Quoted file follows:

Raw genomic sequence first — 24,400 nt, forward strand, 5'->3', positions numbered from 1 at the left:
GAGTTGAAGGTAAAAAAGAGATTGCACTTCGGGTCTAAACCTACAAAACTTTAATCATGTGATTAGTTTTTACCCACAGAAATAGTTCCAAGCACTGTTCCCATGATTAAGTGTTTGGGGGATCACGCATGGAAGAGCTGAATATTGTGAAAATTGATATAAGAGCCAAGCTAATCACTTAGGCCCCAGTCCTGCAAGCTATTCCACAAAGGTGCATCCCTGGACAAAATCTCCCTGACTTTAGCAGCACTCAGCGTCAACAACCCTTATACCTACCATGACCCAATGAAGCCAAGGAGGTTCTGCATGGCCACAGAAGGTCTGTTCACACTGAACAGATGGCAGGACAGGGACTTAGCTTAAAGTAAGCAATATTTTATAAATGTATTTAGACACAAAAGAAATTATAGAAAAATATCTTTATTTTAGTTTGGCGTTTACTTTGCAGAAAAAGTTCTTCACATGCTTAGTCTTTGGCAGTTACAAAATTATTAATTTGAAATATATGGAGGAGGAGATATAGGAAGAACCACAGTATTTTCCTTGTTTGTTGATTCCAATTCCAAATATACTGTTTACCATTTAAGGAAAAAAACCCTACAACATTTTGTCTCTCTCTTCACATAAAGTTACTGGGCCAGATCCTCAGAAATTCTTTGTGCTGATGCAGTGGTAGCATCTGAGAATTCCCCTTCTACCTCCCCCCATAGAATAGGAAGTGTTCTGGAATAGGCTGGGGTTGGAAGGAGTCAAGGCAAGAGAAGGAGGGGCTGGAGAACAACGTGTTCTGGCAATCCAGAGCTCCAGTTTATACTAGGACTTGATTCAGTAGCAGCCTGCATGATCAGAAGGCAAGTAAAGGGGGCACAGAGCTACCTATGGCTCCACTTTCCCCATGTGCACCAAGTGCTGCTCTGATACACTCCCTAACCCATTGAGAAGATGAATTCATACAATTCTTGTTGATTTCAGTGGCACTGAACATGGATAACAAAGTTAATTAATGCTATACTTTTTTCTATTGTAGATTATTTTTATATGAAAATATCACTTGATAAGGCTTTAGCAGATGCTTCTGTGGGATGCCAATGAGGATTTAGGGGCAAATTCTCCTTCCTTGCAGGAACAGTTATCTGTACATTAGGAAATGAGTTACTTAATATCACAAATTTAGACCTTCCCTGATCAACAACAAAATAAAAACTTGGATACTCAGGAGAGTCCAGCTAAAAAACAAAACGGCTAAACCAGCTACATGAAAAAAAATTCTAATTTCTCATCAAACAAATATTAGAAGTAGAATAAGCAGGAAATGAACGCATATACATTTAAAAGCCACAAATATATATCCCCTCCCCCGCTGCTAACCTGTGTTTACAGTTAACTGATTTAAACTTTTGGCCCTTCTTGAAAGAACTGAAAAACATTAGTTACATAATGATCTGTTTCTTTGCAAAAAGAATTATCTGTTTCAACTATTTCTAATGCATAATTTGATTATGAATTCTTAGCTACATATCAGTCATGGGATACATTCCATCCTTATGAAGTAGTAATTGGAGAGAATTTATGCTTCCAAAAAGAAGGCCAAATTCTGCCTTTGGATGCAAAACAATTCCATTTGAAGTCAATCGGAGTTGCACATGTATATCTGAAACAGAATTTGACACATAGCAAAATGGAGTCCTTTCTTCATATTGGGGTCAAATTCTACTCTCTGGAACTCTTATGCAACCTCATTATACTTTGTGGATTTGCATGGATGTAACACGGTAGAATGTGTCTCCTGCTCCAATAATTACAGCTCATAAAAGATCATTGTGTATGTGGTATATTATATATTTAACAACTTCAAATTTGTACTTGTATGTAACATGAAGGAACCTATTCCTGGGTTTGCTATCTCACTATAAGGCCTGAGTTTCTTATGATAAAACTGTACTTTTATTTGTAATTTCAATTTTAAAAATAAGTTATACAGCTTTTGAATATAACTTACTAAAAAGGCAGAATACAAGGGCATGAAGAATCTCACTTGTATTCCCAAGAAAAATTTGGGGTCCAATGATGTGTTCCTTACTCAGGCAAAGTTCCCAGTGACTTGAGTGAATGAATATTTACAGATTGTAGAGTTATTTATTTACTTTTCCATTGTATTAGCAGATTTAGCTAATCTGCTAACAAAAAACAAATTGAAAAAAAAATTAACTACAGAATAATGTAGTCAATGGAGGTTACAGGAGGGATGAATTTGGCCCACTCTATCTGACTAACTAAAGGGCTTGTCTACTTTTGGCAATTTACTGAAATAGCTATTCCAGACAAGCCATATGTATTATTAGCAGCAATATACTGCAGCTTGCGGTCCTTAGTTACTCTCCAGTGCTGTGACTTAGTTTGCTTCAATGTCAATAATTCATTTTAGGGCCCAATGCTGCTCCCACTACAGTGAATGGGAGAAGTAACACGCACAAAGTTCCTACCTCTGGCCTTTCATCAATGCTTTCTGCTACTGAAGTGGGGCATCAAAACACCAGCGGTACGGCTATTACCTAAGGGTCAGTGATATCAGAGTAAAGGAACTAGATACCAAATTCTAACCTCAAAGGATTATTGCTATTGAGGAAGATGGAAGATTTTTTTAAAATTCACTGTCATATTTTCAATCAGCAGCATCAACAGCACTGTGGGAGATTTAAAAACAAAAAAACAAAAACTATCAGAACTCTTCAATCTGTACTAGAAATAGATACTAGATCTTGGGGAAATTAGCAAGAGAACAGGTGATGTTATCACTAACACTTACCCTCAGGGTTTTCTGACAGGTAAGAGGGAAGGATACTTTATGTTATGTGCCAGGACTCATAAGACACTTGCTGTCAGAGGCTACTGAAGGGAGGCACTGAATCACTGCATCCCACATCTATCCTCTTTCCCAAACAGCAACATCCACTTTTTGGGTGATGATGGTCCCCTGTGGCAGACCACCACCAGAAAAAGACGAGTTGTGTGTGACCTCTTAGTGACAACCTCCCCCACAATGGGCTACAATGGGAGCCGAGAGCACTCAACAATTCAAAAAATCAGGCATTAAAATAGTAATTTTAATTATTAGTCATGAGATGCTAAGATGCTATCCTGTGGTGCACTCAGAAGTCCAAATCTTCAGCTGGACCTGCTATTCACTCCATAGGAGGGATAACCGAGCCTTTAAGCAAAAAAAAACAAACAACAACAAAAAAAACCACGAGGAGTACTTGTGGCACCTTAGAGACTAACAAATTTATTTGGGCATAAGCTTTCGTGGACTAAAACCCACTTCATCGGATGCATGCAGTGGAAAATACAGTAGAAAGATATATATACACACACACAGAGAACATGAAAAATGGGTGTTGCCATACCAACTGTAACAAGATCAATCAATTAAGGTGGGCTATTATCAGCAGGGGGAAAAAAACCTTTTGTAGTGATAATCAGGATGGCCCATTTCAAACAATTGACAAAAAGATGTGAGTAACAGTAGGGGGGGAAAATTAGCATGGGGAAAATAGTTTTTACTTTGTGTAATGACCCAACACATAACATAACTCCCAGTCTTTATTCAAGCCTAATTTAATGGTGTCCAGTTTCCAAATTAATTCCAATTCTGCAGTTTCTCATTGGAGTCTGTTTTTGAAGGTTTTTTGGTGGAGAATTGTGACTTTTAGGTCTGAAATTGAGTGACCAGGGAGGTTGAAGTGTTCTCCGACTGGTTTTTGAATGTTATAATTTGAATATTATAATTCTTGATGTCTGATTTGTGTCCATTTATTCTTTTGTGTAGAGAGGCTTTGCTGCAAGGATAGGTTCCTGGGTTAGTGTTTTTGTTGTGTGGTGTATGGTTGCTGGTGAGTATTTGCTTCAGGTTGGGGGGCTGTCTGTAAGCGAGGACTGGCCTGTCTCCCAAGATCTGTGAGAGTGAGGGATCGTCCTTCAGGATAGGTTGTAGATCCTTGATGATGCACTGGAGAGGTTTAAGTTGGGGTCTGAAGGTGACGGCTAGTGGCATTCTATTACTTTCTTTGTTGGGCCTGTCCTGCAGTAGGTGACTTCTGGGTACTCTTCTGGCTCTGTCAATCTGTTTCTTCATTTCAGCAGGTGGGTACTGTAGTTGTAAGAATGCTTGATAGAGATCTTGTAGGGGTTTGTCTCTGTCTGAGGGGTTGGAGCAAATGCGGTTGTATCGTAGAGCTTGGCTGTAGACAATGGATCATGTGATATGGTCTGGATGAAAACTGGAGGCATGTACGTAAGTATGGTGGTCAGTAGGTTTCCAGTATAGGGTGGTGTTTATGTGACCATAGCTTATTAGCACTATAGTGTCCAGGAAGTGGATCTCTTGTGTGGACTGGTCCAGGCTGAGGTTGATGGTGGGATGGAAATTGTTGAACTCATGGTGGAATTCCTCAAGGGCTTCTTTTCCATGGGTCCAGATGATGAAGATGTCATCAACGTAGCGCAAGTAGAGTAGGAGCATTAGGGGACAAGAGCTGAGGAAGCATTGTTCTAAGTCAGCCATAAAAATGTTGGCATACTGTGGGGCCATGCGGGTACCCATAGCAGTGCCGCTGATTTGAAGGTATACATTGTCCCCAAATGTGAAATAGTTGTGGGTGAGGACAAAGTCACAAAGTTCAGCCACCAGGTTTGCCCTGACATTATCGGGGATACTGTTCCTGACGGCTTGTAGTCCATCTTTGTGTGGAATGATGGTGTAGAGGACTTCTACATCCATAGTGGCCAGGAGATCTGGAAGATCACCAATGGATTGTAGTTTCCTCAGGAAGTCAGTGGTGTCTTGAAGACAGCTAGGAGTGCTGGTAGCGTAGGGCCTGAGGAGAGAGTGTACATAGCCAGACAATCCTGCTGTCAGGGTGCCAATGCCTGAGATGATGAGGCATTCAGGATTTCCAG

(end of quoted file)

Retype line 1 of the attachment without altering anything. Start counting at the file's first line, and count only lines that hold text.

Raw genomic sequence first — 24,400 nt, forward strand, 5'->3', positions numbered from 1 at the left: